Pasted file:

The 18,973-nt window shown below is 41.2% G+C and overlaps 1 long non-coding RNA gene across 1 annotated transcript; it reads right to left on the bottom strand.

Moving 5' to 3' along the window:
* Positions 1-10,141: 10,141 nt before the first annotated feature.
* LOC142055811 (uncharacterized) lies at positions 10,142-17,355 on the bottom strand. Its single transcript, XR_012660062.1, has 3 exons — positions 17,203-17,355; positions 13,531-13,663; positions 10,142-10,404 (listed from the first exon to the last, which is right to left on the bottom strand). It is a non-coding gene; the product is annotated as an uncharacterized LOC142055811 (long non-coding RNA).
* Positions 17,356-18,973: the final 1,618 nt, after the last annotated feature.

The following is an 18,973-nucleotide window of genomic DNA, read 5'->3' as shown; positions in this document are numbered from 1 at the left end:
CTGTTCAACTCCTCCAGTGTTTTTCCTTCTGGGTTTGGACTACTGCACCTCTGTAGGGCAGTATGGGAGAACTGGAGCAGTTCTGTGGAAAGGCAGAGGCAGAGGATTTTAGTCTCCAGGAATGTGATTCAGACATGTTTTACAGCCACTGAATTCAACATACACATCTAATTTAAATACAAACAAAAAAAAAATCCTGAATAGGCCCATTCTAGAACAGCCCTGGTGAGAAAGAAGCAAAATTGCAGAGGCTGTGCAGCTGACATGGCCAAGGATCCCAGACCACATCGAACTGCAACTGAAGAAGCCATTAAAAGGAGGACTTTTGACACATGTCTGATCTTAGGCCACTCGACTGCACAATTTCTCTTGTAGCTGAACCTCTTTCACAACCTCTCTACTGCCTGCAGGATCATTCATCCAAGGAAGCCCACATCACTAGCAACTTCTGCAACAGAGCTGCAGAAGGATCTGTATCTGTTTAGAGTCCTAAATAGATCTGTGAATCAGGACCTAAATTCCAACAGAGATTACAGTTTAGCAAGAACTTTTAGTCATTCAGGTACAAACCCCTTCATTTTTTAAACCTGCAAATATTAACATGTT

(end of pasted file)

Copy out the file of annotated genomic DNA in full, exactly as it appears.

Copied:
The 18,973-nt window shown below is 41.2% G+C and overlaps 1 long non-coding RNA gene across 1 annotated transcript; it reads right to left on the bottom strand.

Moving 5' to 3' along the window:
* Positions 1-10,141: 10,141 nt before the first annotated feature.
* LOC142055811 (uncharacterized) lies at positions 10,142-17,355 on the bottom strand. Its single transcript, XR_012660062.1, has 3 exons — positions 17,203-17,355; positions 13,531-13,663; positions 10,142-10,404 (listed from the first exon to the last, which is right to left on the bottom strand). It is a non-coding gene; the product is annotated as an uncharacterized LOC142055811 (long non-coding RNA).
* Positions 17,356-18,973: the final 1,618 nt, after the last annotated feature.

The following is an 18,973-nucleotide window of genomic DNA, read 5'->3' as shown; positions in this document are numbered from 1 at the left end:
CTGTTCAACTCCTCCAGTGTTTTTCCTTCTGGGTTTGGACTACTGCACCTCTGTAGGGCAGTATGGGAGAACTGGAGCAGTTCTGTGGAAAGGCAGAGGCAGAGGATTTTAGTCTCCAGGAATGTGATTCAGACATGTTTTACAGCCACTGAATTCAACATACACATCTAATTTAAATACAAACAAAAAAAAAATCCTGAATAGGCCCATTCTAGAACAGCCCTGGTGAGAAAGAAGCAAAATTGCAGAGGCTGTGCAGCTGACATGGCCAAGGATCCCAGACCACATCGAACTGCAACTGAAGAAGCCATTAAAAGGAGGACTTTTGACACATGTCTGATCTTAGGCCACTCGACTGCACAATTTCTCTTGTAGCTGAACCTCTTTCACAACCTCTCTACTGCCTGCAGGATCATTCATCCAAGGAAGCCCACATCACTAGCAACTTCTGCAACAGAGCTGCAGAAGGATCTGTATCTGTTTAGAGTCCTAAATAGATCTGTGAATCAGGACCTAAATTCCAACAGAGATTACAGTTTAGCAAGAACTTTTAGTCATTCAGGTACAAACCCCTTCATTTTTTAAACCTGCAAATATTAACATGTT